Unfair dismissal — what’s ‘harsh, unjust or unreasonable’?

Analysis

Unfair dismissal — what’s ‘harsh, unjust or unreasonable’?

This article summarises the meaning of ‘harsh, unjust or unreasonable’ in the Fair Work context of unfair dismissal cases.

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This article summarises the meaning of ‘harsh, unjust or unreasonable’ in the Fair Work context of unfair dismissal cases.

A number of different principles must be taken into account by Fair Work Australia (FWA), or the relevant court, when determining a person’s application of unfair dismissal. These principles have existed for many years and their meaning has generally remained unchanged.

While it is critical there must be a valid reason for the applicant’s dismissal (the subject of a previous article in WorkplaceInfo), it may still be considered by FWA to be ‘harsh, unjust or unreasonable’. This article summarises what is meant by this expression, which is prescribed by the Fair Work Act 2009, as well as any other matters that FWA considers relevant.

General meaning of ‘harsh, unjust or unreasonable’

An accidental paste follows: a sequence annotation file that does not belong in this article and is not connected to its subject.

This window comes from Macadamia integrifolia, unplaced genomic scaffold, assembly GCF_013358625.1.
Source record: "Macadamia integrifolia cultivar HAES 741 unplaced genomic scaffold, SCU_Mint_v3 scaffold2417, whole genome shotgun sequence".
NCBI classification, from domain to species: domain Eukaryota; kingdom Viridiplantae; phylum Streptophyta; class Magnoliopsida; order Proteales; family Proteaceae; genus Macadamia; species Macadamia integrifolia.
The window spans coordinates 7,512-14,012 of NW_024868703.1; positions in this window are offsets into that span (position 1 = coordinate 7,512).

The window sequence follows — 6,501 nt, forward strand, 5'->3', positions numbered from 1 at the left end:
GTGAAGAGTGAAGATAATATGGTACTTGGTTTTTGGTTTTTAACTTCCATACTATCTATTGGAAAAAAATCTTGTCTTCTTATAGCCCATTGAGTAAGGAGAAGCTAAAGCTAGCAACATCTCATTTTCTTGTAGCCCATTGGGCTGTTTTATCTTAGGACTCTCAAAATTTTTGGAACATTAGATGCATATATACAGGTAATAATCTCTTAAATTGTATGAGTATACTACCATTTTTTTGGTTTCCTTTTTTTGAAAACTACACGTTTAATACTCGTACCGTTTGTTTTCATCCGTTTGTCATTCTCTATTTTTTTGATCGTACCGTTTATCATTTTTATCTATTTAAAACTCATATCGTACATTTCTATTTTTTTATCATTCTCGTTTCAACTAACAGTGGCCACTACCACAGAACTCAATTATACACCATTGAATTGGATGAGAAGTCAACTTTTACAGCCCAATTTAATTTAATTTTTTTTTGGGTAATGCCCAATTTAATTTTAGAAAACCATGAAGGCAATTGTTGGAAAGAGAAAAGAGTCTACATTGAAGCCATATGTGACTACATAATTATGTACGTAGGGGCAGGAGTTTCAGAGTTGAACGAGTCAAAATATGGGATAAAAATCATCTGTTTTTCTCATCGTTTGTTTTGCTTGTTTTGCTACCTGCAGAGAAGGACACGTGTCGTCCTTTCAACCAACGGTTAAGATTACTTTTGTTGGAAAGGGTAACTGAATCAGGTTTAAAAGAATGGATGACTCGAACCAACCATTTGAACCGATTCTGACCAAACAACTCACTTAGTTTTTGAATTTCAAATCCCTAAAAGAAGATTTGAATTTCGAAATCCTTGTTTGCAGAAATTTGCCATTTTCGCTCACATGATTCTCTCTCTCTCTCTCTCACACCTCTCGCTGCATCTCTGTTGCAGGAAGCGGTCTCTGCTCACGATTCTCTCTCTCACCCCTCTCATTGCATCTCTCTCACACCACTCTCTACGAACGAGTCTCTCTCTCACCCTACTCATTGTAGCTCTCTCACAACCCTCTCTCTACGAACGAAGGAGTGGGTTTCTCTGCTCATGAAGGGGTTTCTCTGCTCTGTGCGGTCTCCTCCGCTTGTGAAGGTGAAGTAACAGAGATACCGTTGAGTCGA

Under s385 of the Fair Work Act, a person has been unfairly dismissed if FWA is satisfied that: 
  • the person has been dismissed; and
  • the dismissal was harsh, unjust or unreasonable; and
  • the dismissal was not consistent with the Small Business Fair Dismissal Code (where the employer employs fewer than 15 employees); and
  • the dismissal was not a case of genuine redundancy.
While the Fair Work Act specifically refers to the matters it must take into account when determining the harshness, etc, of a dismissal, decisions by the relevant industrial courts and tribunals have determined generally the expression ‘harsh, unjust or unreasonable’ to mean:
  • ‘harsh’ — because of its consequences for the personal and economic situation of the employee or because it is disproportionate to the gravity of the alleged offence; or
  • ‘unjust’ — because the employee was not guilty of the alleged offence on which the employer acted; or
  • ‘unreasonable’ — because it was decided on inferences that would not reasonably have been drawn from the material before the employer.
It may be that the termination is harsh but not unjust or unreasonable; unjust but not harsh or unreasonable; or unreasonable but not harsh or unjust. In many cases the concepts will overlap.
Example
 
The one termination of employment may be
  • unjust because the employee is not guilty of misconduct on which the employer acted
  • unreasonable because it was decided on inferences which could not have reasonably been drawn from the material before the employer
  • harsh because the consequences for the personal and economic situation of the employee or because it is disproportionate to the gravity of the conduct in respect of which the employer acted.
‘Fair go all round’

The unfair dismissal provisions are also based on the notion of ‘a fair go all round’.